A week ago, the parents of Andrew “AJ” Freund told police the 5-year-old was missing from their Crystal Lake home.
Early Wednesday, the boy’s father provided information that investigators say led to the discovery of the child’s body in a shallow grave in nearby Woodstock.
Hours later, both parents were charged with their son’s murder.
The shocking news capped a week of sleepless nights for authorities, with FBI agents and police on Wednesday sharing what they learned, as well as their outrage and emotions.
“To AJ, we know you are at peace playing in heaven’s playground and are happy you no longer have to suffer,” Crystal Lake Police Chief James Black said.
Black confirmed the news at a press conference Wednesday afternoon after news trickled out that the body was found wrapped in plastic in a shallow grave in rural Woodstock.
The site, where dozens of law enforcement vehicles converged earlier Wednesday, is located about seven miles northwest of the boy’s home.
Both the boy’s mother, JoAnn Cunningham, and his father, Andrew Freund Sr., were charged with five counts of first-degree murder, Black said.
In addition, Cunningham, 36, was hit with four counts of aggravated battery, two counts of aggravated domestic battery and one count of failure to report a missing child or child death.
Freund Sr., 60, was charged with two counts of aggravated battery, one count of aggravated domestic battery, two counts of concealment of a homicidal death and one count of failure to report a missing child or child death.
During interviews with both parents overnight conducted by Crystal Lake police and the FBI, Freund Sr. “provided information that ultimately led to what we believe is the recovery of the deceased subject, AJ,” Black said.
The cause of death is unknown at this time, and the investigation is ongoing, Black said.
THE FREUND INVESTIGATION:
FBI Special Agent Jeffrey Sallet also expressed his outrage.
“This is not the outcome that we want to talk about when we come before you, but it is the unfortunate result in this investigation,” he said. “But please know that local, state and federal law enforcement stand side by side to ensure that we follow through, and that justice is served.”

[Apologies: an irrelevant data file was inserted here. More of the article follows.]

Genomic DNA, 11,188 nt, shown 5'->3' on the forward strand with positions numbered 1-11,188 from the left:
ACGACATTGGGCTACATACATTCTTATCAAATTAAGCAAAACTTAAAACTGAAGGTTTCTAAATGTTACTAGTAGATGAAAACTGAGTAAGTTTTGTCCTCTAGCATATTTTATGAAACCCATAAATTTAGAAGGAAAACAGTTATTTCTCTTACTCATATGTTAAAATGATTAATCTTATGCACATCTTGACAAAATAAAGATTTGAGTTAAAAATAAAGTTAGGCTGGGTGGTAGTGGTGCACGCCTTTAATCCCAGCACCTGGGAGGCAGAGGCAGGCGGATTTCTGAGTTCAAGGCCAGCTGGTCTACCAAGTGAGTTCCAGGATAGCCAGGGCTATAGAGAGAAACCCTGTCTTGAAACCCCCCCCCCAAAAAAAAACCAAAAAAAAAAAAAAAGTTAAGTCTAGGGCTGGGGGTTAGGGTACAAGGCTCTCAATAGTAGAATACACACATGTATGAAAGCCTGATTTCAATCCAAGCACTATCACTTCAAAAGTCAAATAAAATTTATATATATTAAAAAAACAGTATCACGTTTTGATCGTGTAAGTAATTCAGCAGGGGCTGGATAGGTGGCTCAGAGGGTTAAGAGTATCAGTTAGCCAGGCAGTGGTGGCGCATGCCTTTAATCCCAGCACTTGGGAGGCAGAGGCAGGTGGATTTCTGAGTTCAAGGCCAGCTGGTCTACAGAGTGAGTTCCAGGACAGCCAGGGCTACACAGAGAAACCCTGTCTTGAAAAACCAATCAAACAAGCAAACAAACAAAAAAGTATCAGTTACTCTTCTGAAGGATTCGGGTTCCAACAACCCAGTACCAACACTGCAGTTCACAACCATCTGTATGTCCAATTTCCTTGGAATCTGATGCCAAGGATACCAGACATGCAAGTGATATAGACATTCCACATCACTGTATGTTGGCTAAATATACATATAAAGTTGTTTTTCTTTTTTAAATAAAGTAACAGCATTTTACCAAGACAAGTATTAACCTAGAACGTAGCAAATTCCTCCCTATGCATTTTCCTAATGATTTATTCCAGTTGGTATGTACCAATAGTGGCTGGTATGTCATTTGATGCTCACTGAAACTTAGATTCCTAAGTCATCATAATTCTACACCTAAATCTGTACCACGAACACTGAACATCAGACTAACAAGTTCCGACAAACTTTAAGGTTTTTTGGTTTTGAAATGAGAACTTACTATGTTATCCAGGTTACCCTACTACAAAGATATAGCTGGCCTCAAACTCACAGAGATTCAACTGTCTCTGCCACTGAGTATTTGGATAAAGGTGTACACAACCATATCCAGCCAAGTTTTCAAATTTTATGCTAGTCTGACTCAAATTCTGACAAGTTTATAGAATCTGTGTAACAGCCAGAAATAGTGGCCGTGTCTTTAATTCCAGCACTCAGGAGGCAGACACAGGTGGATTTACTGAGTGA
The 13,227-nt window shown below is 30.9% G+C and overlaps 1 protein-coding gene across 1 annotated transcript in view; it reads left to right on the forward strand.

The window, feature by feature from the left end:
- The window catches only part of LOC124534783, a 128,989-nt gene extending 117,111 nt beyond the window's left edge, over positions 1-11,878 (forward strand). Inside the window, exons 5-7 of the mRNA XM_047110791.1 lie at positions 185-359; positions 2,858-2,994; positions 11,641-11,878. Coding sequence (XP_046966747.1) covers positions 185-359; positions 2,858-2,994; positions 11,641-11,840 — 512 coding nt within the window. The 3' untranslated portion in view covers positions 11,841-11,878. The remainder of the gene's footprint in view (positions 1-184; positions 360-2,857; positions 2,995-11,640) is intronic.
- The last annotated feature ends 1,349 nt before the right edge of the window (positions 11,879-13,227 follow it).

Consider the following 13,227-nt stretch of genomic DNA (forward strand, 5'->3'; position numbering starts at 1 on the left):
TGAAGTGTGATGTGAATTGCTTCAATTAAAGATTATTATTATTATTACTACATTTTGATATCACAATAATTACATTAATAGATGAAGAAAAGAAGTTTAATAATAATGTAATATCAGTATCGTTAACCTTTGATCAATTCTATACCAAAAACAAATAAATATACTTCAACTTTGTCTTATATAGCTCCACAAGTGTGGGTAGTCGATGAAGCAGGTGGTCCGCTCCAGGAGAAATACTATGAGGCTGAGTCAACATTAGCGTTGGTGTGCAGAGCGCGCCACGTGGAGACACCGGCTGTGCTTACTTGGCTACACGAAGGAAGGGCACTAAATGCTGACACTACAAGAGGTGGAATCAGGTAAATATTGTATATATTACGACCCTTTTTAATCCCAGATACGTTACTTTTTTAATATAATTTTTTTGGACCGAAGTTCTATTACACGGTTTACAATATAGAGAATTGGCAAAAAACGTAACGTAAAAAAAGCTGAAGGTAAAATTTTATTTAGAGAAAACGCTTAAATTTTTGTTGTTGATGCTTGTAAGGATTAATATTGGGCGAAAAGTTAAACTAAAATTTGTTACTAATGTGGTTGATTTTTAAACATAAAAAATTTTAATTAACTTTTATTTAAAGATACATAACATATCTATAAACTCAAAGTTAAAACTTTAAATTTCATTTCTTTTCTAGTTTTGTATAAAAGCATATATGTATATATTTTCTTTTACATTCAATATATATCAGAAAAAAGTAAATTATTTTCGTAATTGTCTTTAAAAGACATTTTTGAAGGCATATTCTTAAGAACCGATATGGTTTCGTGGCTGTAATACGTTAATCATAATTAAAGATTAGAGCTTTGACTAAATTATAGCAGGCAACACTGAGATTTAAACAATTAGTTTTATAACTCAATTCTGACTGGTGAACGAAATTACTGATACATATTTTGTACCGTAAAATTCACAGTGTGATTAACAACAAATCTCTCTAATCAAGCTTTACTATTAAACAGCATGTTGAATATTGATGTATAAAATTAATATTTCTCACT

Records show that the family had a lengthy history with the Illinois Department of Children and Family Services after AJ was born with opiates in his system in 2013, but the boy was eventually returned and allowed to remain with the family despite allegations of neglect.
The family home on Dole Avenue, authorities said, was also in poor condition, and the family lived without power at times. Police reports document it was full of dog feces, urine and trash and had many broken or open windows even in the winter.
Officers on Wednesday removed several items from the home, including a shovel, mattress, paper bags and a plastic storage tub. The family dog was also removed.
Hundreds of people attended a vigil Wednesday night in front of the Freund home.
A few neighbors who spoke with the Sun-Times said they did not know the family well and rarely saw them. Despite a neighborhood filled with pet owners who would walk their dogs in front of the house, none could recall seeing the children playing in the front yard.
Neighbors said they were concerned about the state of the house and had noticed seemingly small details about it that gave them pause, like windows being open in the winter.
One woman, who asked not to be identified, said she hopes they tear the home down.
“They should erase it and start over.”
Another man who lives across the street said that police were often at the house. Andrew Freund Sr. had lived there nearly two decades at least, he said.
“They kept the kids inside. We rarely saw anyone over there,” he said.
Several neighbors said police have been asking when Andrew was last seen in order to establish a timeline of when he disappeared.
“It could have been weeks,” the man across the street said.
Wednesday afternoon, a steady steam of mourners, mostly groups of friends and families, arrived at the Freund home as a light drizzle fell.
Some brought flowers to place at the makeshift memorial that has sprung up on the front lawn since Andrew was reported missing, while others brought a children’s toy to lay in the grass. A multitude of stuffed animals were piled together alongside bright blue balloons in the shape of stars that bobbed in the breeze.
Many held up their phones to take pictures of the memorial after placing the gift they brought.
“It’s an awfully sad day,” said one man who came alone with his camera.
A black sedan sat empty in the driveway of the Freund’s modest two-story home. The garage door was shut after authorities left and the blinds were drawn at each window. The run-down home was in need of paint and at times had many broken windows and damaged floors inside, police reports show.
Lindsey Bryan, 18, grew up in Illinois and Wisconsin and now lives in McHenry, said she was heartbroken when she learned Andrew’s body was found. Bryan, who is six months pregnant, brought a stuffed deer to the memorial to leave for Andrew.
“Your parents are supposed to be your protectors and providers,” she said. “For them to be the polar opposite is just heart-wrenching.”
Earlier in the week, some 40 people had been involved in the search for the boy, including members of the Illinois State Police, which used small aircraft and sonar teams in boats to scan bodies of water in the area.